Stroke risk in CKD, similar to the general population, increases with higher systolic blood pressure (BP). Thus, blood pressure lowering is an attractive approach for both primary and secondary stroke prevention (98). However, the BP targets for stroke prevention in CKD population remains debated. The effect of intensive blood pressure reduction (systolic BP <130 mm Hg vs. 130 to 149 mm Hg) in patients with recent lacunar stroke with and without CKD has been recently reported in a secondary analysis of the SPS3 (Secondary Prevention of Small Subcortical Strokes) trial (99). CKD patients with a history of lacunar stroke showed a 50% increase in risk of recurrent stroke. There was no difference of intensive BP lowering on death, stroke, myocardial infarction, or intracranial hemorrhage between patients with and without CKD. This finding is consistent with the results of the SPRINT (Systolic Blood Pressure Intervention Trial), where the advantageous cardiovascular outcomes of intensive BP lowering persisted in patients with CKD (100). In the China Stroke Primary Prevention Trial (CSPPT) a time-averaged systolic BP of ≤ 135 mmHg showed reduced risk of total first stroke and ischemic stroke in mild-to-moderate CKD patients (101). However, the effects of intensive blood pressure BP lowering in terms of renal protection or harm remain controversial (102). Treatment-induced albuminuria change is of utmost importance (103). A meta-analysis of 32 randomized controlled trials showed up to 29% risk reduction of cardiovascular endpoints for each 10% decrease in albuminuria levels (104). In the line with these findings Kidney Disease Improving Global Outcomes (KDIGO) clinical practice guidelines recommend a BP target of <140/90 mmHg in those with albumin excretion <30 mg/24 h and a BP goal of <130/80 mmHg in those with albumin excretion >30 mg/24 h (105). The latest ESC/ESH guidelines recommend BP reduction to <140/90 mmHg and toward 130/80 mmHg (but systolic BP not below 130 mmHg) (106). Overall, these BP targets seem to be reasonable for both primary and secondary stroke prevention in CKD patients. Renin angiotensin system (RAS) blockers not only lower the risk of cardiovascular events but delay the progression of CKD itself in this population (107). However, treatment has to be adjusted according to its impact on renal function and electrolytes, especially in patients with advanced CKD (108). RAS blockers are clearly beneficial for secondary prevention of stroke in CKD. As it has been shown in Perindopril Protection against Recurrent Stroke (PROGRESS) study there was a 35% reduction in the recurrent stroke risk in kidney disease patients with a history of cerebrovascular disease (109). Perindopril prevented one stroke among every 11 patients treated over 5 years.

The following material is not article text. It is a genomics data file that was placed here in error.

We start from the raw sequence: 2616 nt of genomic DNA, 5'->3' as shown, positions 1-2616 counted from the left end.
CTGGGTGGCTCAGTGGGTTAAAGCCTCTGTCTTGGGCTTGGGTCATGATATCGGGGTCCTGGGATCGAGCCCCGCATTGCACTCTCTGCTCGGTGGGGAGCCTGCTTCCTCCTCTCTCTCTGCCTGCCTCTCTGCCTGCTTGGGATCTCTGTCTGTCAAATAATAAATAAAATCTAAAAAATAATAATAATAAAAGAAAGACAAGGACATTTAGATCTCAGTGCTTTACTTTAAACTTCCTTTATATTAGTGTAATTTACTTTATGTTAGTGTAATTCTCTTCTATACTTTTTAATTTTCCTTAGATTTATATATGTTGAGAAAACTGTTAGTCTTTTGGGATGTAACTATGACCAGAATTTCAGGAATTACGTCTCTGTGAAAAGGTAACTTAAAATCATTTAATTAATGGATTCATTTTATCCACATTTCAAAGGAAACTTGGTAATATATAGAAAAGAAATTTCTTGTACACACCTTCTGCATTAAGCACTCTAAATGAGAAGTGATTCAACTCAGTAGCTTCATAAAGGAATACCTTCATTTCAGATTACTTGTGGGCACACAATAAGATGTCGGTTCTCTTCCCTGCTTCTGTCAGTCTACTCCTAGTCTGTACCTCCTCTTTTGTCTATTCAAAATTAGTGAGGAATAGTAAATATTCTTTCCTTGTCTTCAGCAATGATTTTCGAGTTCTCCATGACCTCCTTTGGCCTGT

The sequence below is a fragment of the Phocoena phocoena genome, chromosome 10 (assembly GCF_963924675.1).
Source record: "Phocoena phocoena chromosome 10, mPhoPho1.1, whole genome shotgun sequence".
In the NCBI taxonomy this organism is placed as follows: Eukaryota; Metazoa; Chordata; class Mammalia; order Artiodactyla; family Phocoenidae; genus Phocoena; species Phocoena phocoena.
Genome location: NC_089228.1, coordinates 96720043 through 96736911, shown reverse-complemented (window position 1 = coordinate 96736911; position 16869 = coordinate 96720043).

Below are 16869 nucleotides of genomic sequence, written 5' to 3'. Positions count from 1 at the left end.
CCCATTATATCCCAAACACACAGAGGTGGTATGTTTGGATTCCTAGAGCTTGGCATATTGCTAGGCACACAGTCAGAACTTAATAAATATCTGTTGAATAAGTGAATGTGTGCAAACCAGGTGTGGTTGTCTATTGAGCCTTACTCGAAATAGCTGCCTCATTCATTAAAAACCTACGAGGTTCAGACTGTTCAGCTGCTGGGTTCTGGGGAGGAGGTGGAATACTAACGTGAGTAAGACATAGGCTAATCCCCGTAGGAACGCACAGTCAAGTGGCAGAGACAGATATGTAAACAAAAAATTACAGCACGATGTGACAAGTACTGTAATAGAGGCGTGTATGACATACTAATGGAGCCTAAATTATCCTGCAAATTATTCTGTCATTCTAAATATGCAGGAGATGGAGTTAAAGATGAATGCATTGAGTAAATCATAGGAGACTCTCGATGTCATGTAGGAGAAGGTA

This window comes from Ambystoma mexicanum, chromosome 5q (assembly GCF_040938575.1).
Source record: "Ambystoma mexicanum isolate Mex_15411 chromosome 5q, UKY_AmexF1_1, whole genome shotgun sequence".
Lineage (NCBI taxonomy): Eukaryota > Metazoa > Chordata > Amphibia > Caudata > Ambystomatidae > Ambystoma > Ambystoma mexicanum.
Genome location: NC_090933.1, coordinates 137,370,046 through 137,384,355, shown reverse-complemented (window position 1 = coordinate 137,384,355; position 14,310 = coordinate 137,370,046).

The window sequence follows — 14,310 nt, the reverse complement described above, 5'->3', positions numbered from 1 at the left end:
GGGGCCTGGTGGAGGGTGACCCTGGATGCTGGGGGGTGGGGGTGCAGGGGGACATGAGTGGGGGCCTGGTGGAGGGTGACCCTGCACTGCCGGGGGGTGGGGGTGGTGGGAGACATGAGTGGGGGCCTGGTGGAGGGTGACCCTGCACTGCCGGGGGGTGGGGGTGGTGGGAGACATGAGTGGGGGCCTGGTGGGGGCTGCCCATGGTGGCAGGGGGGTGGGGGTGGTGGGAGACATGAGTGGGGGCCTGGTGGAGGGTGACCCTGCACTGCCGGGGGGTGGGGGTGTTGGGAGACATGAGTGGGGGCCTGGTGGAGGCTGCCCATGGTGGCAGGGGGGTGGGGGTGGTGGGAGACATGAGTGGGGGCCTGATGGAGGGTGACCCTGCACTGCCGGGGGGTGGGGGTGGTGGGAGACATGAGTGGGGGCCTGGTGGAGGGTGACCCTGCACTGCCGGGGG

Hypertension appears to be an important mediator of hyperuricemia as a risk factor for stroke. REGARDS (Reasons for Geographic and Racial Differences in Stroke) study confirmed that hyperuricemia is associated with higher risk of ischemic stroke. Mediation analyses showed that indicators of hypertension severity are statistical mediators of the hyperuricemia-stroke association (110). The study supports the joint roles of hyperuricemia and hypertension severity with increasing ischemic stroke risk. A recent meta-analysis demonstrates that hyperuricemia-related cardiovascular risk (including stroke) can be modified by treating hyperuricemia and gout with xanthine oxidase inhibitors (111). In Febuxostat for Cerebral and CaRdiorenovascular Events PrEvEntion StuDy cerebral, cardiovascular, renal events and all deaths were significantly reduced in the febuxostat group compared with non-febuxostat treatment [hazard ratio (HR) 0.750, 95% CI 0.592–0.950; P = 0.017] (112). Both febuxostat and allopurinol showed similar rates of cerebral and cardiovascular events in the CARES trial. But, on a cautionary note, all-cause mortality resulting from cardiovascular deaths (sudden cardiac death) has been reported to be higher with febuxostat (113). In addition, uric acid may show neuroprotection in the acute phase of stroke due to its antioxidant properties (114).